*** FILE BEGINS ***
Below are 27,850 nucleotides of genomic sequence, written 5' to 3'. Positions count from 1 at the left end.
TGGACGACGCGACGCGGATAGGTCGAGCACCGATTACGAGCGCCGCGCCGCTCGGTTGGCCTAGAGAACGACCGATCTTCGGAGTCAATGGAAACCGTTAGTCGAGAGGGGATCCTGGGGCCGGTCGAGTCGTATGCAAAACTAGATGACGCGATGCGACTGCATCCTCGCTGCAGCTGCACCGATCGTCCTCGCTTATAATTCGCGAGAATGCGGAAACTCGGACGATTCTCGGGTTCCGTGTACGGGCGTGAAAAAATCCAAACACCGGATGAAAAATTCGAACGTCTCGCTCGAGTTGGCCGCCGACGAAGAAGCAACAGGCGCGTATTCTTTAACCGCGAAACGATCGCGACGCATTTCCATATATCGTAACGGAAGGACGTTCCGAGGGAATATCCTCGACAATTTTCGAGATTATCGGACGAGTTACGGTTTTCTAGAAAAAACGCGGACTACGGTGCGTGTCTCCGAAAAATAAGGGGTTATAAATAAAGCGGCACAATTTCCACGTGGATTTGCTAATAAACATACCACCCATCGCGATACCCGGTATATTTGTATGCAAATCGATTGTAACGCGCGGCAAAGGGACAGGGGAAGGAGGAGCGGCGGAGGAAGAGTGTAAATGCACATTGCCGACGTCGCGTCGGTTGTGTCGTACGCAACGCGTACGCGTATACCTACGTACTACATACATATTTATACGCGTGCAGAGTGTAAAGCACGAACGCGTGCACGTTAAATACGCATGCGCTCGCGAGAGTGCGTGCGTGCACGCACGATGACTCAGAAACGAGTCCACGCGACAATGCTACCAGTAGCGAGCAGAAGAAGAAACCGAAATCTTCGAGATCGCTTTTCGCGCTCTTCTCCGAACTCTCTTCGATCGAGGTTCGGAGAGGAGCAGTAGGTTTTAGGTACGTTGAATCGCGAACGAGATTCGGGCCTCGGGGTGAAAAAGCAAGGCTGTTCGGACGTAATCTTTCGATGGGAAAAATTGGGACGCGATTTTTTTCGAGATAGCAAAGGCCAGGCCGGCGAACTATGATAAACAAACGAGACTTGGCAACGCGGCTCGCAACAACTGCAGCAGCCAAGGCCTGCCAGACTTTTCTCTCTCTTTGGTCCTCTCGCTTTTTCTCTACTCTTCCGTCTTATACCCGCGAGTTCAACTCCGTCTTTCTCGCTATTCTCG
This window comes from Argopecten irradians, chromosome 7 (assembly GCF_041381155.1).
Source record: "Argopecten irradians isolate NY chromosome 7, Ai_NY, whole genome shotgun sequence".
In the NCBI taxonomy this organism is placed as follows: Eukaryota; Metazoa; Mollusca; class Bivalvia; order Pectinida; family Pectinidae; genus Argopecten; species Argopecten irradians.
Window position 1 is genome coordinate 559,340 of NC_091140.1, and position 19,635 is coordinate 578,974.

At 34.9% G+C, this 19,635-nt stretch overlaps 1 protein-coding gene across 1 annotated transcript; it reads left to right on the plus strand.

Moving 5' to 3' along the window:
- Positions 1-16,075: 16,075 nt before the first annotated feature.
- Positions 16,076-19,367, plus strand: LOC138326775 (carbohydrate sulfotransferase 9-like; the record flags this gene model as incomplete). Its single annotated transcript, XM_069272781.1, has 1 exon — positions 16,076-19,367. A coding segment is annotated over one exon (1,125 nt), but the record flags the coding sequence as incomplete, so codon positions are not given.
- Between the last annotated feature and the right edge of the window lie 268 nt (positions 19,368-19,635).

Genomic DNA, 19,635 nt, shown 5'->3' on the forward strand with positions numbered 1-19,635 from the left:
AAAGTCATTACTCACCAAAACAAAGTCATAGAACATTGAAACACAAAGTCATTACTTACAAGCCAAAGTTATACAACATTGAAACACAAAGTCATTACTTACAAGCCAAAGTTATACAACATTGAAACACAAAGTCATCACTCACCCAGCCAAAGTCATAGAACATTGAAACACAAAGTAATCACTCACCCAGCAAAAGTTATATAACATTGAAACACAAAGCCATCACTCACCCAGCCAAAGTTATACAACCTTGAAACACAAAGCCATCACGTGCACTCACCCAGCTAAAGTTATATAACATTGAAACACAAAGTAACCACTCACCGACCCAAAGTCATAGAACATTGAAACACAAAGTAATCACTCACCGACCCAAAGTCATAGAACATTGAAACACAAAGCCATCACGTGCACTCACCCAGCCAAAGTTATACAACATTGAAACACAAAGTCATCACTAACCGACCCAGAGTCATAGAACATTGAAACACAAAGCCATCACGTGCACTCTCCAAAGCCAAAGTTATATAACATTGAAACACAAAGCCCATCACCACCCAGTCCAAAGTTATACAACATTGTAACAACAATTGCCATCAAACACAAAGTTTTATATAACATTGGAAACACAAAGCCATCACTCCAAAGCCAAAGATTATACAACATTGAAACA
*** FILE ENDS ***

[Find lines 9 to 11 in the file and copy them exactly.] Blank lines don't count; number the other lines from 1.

- Positions 1-16,075: 16,075 nt before the first annotated feature.
- Positions 16,076-19,367, plus strand: LOC138326775 (carbohydrate sulfotransferase 9-like; the record flags this gene model as incomplete). Its single annotated transcript, XM_069272781.1, has 1 exon — positions 16,076-19,367. A coding segment is annotated over one exon (1,125 nt), but the record flags the coding sequence as incomplete, so codon positions are not given.
- Between the last annotated feature and the right edge of the window lie 268 nt (positions 19,368-19,635).